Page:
The relationship between spectral separability and accuracy is complex for the four-band PCA, image differencing and CVA partial change analysis methods (Figure 6(b)). At low separabilities (JM 1.057 to 1.320, divergence up to 20), the relative rank of these three methods (in order of decreasing accuracy) is: four-band PCA, CVA and image differencing. For separabilities that are close to, or just reaching, complete separability (JM 1.320 to just less than 1.414, divergence 20 to 150), the relative rank is four-band PCA, image differencing and CVA. It is notable that CVA accuracy increased only slightly (by 0.12) as class separability increased over the range JM = 1.057 to 1.355, whereas four-band PCA improved by 0.26 and image differencing by 0.38. At high separabilities (JM =1.414, divergence 150–450), the relatively rank is image differencing, CVA, four-band PCA-4. Image differencing reaches 99% accuracy first, at a divergence of approximately 80, then CVA at a divergence of approximately 301, and only at a divergence value of 451 does the four-band PCA achieve a completely accurate classification.
In summary, in the class separability experiments, post-classification comparison, direct classification and six-band PCA gave the highest accuracy at all class separations, and for these methods, class separability as measured by the JM distance was almost linearly related to change detection accuracy. CVA, four-band PC and image differencing produced lower accuracies than post-classification comparison, direct classification and six-band PCA. For moderate to low class separabilities, CVA was relatively insensitive to class separability. The accuracy of image differencing relative to CVA and four-band PCA changed from lowest to highest, as separability increased.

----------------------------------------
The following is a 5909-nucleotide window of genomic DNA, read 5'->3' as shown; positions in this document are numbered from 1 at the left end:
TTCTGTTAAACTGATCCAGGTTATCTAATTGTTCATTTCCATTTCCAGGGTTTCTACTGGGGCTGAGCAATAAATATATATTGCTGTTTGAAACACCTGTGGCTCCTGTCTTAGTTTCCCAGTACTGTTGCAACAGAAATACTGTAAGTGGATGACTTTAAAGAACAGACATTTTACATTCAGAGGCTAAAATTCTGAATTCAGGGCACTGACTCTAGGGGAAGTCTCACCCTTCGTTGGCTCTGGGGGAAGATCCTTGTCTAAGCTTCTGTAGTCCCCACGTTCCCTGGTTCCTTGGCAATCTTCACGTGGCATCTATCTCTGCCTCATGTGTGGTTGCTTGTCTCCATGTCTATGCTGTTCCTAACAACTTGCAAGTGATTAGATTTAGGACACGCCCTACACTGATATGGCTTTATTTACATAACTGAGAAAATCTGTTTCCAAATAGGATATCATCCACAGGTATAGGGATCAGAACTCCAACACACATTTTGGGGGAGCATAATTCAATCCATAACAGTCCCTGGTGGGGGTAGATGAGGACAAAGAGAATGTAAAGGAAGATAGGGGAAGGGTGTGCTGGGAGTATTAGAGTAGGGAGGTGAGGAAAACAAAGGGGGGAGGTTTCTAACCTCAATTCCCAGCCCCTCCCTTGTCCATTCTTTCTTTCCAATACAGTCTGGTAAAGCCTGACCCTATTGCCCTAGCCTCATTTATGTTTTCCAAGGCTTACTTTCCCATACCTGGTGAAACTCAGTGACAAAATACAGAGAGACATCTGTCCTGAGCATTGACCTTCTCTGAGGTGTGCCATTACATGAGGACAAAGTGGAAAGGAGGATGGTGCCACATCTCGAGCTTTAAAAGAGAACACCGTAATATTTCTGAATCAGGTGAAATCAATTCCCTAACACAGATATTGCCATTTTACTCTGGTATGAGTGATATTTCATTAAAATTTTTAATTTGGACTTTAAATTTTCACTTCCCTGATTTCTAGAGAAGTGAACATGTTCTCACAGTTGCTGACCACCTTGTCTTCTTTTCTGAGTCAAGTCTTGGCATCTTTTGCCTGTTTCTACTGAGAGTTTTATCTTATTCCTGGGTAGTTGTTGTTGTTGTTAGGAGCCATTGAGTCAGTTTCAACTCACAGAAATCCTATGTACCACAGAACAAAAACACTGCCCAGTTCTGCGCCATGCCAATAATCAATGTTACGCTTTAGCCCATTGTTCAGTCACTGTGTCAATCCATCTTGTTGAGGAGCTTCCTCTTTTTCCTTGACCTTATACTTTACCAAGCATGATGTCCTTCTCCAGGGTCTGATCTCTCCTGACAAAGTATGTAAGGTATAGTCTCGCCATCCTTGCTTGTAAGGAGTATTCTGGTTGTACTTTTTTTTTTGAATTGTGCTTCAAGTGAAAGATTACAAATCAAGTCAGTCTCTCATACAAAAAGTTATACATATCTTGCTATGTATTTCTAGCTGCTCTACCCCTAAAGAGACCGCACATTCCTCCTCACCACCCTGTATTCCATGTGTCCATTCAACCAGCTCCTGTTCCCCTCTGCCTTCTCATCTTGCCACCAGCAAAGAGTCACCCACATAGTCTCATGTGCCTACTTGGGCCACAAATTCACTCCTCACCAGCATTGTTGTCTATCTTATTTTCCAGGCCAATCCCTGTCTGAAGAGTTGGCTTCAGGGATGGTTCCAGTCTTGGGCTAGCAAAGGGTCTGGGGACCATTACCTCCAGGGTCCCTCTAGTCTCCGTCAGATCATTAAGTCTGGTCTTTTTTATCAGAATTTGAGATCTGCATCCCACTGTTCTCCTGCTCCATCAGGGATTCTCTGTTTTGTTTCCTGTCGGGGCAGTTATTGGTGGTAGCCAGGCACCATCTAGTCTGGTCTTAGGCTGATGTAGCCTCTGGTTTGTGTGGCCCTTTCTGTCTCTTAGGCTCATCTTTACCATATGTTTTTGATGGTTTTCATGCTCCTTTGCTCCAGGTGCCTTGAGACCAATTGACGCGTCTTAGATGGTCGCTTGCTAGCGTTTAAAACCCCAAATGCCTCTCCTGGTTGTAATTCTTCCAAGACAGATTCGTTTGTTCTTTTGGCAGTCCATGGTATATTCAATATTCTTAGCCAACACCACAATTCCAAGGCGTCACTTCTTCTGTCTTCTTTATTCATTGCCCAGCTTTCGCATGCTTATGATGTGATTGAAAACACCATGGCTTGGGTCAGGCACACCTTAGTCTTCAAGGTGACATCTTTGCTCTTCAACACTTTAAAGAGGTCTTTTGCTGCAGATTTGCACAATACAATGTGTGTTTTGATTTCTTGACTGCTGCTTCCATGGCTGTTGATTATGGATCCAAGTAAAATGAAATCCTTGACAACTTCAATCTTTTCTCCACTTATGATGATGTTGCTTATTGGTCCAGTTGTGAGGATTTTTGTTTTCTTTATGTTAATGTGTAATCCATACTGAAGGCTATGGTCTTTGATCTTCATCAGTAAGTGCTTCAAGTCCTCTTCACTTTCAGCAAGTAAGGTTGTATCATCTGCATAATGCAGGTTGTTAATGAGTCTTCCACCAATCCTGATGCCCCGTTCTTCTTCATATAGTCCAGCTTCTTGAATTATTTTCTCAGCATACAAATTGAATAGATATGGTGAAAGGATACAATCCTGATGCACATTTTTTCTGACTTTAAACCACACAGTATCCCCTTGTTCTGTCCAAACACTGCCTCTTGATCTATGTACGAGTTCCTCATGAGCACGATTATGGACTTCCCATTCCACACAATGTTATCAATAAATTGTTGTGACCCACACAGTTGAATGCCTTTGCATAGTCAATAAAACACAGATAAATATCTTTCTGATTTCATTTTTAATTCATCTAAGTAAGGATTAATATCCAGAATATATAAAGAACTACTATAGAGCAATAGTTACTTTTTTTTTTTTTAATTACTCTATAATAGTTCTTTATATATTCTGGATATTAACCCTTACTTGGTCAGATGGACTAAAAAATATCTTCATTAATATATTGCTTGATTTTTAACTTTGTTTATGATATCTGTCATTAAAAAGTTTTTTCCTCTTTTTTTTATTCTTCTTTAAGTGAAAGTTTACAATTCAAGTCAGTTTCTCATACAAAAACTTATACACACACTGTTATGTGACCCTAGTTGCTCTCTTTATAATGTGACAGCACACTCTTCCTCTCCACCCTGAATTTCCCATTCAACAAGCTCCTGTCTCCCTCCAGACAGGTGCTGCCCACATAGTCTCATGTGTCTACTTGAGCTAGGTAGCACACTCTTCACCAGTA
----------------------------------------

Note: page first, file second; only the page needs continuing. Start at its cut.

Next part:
5.2. Radiometric Normalization

The simulated data for the radiometric normalization error experiments were developed with two bands of data, and, as with the class separability experiments, four classes for each simulated date. Three sets of sub-experiments were run, using images with high, moderate, and low class separability (Figure 7). Radiometric normalization is only necessary for the three change detection methods of image differencing, post-classification using a single set of training data, and CVA. For completeness sake, both partial and complete post-classification comparison were included, and thus Figure 7 includes a total of four methods on each graph.
Figure 7. Effect of radiometric normalization error on accuracy of change analysis methods, for simulated classes with high, moderate and low separability.
Figure 7. Effect of radiometric normalization error on accuracy of change analysis methods, for simulated classes with high, moderate and low separability.